He replied: If a woman still owes days from Ramadaan, then she should not fast the six days of Shawwaal until after she has made up what she owes, because the Prophet (peace and blessings of Allaah be upon him) said: “Whoever fasts Ramadaan then follows it with six days of Shawwaal…” Whoever still has days to make up from Ramadaan has not fasted Ramadaan, so she will not attain the reward of fasting the six days of Shawwaal until after she has finished making up the days she owes. If we assume that this making up missed fasts lasts throughout Shawwaal, such as if a woman was bleeding following childbirth and did not fast at all in Ramadaan, then she started to make up her missed fasts in Shawaal and did not finish that until Dhu’l-Qa’dah began, then she may fast the six days, and she will have the reward of one who fasted them in Shawwaal, because she delayed it for a necessary reason, so she will have the reward. 

Majmoo’ al-Fataawa, 20/19. 

I don’t know about everyone else but I am much more inclined to this opinion.  For one, Shaikh Ibn Uthaymeen is more knowledgeable than the shaikah I mentioned; and for two, it just makes more sense to me!  I still hold the other opinion as valid, and wouldn’t blame a person for following it, but to me, this just sounds more sensible, to me.

It’s always a breath of fresh air learning something new mashaa Allaah, especially when it reinforces one’s faith and conviction that this religion is indeed easy…and fair!  Allaahu Akbar!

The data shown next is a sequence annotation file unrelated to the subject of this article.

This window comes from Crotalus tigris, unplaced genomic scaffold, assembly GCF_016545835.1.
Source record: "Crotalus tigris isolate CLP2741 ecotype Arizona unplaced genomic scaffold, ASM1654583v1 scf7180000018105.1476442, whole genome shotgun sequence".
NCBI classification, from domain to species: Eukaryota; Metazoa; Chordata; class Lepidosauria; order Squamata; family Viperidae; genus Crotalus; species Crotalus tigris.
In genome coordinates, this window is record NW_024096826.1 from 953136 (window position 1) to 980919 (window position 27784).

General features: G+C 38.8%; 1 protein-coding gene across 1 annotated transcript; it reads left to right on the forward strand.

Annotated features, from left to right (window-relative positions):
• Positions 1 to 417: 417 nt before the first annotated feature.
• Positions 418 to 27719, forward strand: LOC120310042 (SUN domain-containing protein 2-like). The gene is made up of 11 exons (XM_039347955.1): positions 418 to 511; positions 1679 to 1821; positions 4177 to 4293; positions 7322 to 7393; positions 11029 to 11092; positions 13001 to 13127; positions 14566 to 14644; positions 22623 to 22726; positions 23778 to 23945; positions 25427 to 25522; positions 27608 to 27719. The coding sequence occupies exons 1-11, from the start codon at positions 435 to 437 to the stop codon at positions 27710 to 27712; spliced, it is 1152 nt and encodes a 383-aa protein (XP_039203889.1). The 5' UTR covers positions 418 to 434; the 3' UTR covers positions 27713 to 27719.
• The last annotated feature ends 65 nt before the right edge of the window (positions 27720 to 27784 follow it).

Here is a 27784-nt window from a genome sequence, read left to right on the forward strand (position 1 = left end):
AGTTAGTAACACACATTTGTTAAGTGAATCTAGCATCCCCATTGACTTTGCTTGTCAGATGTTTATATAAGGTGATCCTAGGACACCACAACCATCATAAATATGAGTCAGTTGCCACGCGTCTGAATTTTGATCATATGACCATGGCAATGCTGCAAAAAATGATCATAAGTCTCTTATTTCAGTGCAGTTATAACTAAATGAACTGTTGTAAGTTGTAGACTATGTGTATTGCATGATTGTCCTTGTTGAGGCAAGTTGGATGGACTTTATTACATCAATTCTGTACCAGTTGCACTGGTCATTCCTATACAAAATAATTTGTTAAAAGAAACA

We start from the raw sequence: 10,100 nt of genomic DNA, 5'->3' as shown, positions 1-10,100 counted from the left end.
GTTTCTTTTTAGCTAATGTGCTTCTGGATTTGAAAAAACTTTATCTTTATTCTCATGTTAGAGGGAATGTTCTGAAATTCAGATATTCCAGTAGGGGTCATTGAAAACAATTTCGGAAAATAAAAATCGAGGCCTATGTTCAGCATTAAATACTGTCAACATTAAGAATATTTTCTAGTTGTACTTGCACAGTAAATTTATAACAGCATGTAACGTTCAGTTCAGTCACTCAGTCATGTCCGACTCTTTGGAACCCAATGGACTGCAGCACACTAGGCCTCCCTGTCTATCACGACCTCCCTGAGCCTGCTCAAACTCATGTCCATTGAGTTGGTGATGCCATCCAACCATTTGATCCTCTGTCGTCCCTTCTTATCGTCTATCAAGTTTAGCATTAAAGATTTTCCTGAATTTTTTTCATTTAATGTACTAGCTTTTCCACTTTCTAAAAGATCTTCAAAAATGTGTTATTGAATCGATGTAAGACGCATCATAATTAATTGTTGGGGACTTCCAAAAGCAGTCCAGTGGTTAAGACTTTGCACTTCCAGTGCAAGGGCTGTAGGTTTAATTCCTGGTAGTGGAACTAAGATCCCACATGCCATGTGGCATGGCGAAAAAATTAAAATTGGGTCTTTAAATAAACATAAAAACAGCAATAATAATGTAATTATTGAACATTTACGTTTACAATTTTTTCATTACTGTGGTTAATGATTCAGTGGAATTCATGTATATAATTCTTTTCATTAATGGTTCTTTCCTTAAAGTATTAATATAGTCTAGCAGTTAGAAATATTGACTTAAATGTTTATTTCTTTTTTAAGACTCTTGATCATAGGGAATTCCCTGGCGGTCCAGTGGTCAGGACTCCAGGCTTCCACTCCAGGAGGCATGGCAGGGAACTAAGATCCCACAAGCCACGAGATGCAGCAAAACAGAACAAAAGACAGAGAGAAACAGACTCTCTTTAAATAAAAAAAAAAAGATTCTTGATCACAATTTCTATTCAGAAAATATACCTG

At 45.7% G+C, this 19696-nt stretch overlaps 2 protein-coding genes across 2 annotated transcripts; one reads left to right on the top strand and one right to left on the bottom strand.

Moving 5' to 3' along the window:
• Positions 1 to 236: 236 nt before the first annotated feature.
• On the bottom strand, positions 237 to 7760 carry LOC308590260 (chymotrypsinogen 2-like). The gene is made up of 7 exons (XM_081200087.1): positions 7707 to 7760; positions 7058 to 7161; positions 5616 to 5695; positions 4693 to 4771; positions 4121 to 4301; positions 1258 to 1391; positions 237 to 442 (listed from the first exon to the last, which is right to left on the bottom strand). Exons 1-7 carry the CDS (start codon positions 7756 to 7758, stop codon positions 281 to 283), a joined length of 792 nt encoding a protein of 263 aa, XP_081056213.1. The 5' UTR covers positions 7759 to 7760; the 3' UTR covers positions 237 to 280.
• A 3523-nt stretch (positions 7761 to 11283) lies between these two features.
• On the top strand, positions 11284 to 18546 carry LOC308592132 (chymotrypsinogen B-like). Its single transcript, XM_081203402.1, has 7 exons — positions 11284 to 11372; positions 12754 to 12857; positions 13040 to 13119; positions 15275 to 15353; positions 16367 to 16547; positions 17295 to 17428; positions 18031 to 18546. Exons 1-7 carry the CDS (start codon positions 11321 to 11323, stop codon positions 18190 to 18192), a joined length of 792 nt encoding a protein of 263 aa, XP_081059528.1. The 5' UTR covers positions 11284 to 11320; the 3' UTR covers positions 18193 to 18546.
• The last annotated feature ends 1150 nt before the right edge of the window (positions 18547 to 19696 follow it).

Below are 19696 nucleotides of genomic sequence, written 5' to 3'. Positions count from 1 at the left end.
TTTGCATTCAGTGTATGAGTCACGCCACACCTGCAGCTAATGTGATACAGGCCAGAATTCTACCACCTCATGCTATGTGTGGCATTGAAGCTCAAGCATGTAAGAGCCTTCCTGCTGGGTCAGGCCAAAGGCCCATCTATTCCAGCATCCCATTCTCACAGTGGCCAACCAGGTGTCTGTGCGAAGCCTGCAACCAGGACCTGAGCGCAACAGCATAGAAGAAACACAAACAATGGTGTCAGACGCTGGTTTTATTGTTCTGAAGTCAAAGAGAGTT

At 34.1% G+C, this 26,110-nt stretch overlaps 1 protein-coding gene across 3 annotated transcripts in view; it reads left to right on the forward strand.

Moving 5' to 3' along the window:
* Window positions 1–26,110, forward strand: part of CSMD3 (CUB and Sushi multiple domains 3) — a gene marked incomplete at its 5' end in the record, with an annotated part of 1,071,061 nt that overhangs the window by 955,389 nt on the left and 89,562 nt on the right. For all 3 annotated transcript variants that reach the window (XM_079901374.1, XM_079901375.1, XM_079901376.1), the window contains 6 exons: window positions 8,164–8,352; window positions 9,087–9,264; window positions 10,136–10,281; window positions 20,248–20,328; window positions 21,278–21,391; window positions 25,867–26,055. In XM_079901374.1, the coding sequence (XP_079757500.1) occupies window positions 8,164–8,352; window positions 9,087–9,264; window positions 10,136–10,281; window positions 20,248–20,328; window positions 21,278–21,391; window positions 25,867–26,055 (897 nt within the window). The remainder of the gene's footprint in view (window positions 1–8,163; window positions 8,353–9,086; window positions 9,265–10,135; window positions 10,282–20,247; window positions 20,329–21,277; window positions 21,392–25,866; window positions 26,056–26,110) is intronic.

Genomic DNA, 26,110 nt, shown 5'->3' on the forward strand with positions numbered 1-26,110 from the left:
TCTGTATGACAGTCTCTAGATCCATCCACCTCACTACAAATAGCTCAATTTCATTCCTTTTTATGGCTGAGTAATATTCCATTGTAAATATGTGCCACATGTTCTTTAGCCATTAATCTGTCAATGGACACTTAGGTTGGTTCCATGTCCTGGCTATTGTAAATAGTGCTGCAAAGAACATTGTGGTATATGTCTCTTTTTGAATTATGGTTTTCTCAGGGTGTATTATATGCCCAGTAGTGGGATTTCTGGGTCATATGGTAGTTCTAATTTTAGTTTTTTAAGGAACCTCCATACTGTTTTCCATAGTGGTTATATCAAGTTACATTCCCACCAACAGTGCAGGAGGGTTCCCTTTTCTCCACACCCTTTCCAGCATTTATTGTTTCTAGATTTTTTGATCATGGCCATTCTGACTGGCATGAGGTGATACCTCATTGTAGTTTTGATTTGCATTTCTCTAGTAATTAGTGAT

May Allaah increase us in knowledge that will benefit us and then bless us by causing us to implement that knowledge, ameen.  May Allaah accept our fasts and ALL our deeds done sincerely seeking His pleasure, ameen.

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2 thoughts on “This religion is easy….and fair

  1. Assalaamu alaikum wa rahmatullaah

    I too was told to fast the six days of shawwal first, then begin to make up my missed days of Ramadhaan, but prior, I followed the later (make up days first) thinking fard supersedes the sunnah. Btw, I was also told this by a shaikhah;). I wonder if it’s the same one as yours.

    Anyway:). This year I fast the six days first and am currently making up my days of Ramadhaan. Eight to be exact. Alhamdulillaah

    Now you have me thinking. Insha Allaah I plan to contact a sheikh and ask about both opinions. Maybe you can do the same on your end and we meet back here with our findings, insha Allaah.

    Take care.

  2. Wa alaykum salaam wa rahmatullaah wa barakaatuh,

    Jazakum Allaahu khayran, sister! Allaahu A’lam, but since both opinions appear to be valid in the shari’ah, then I think it would be okay for each of us to see which one is more suitable for her situation and then follow that. I ended ramadan with 10 days to make up and so that would make 16 days for me to complete within a 19 to 20-day time period. I am also married 🙂 So that’s precisely why I was following the other opinion (6 days first, then make up days) for so long. Then when I read the other opinion, I felt comfortable with it as well, because it took into account the principle that obligatory comes before optional, as well as the principle of actions being based on intentions. I know that the saying “al ikhtilaf rahmah” is not a hadeeth, but subhan Allaah, if we look at some of the VALID differing (supported by evidence) amongst the scholars, it can indeed be seen as a mercy simply because we differ in our situations and abilities to implement certain things in certain ways. Okay, just rambling now, but you feel me, right?!?! lol 🙂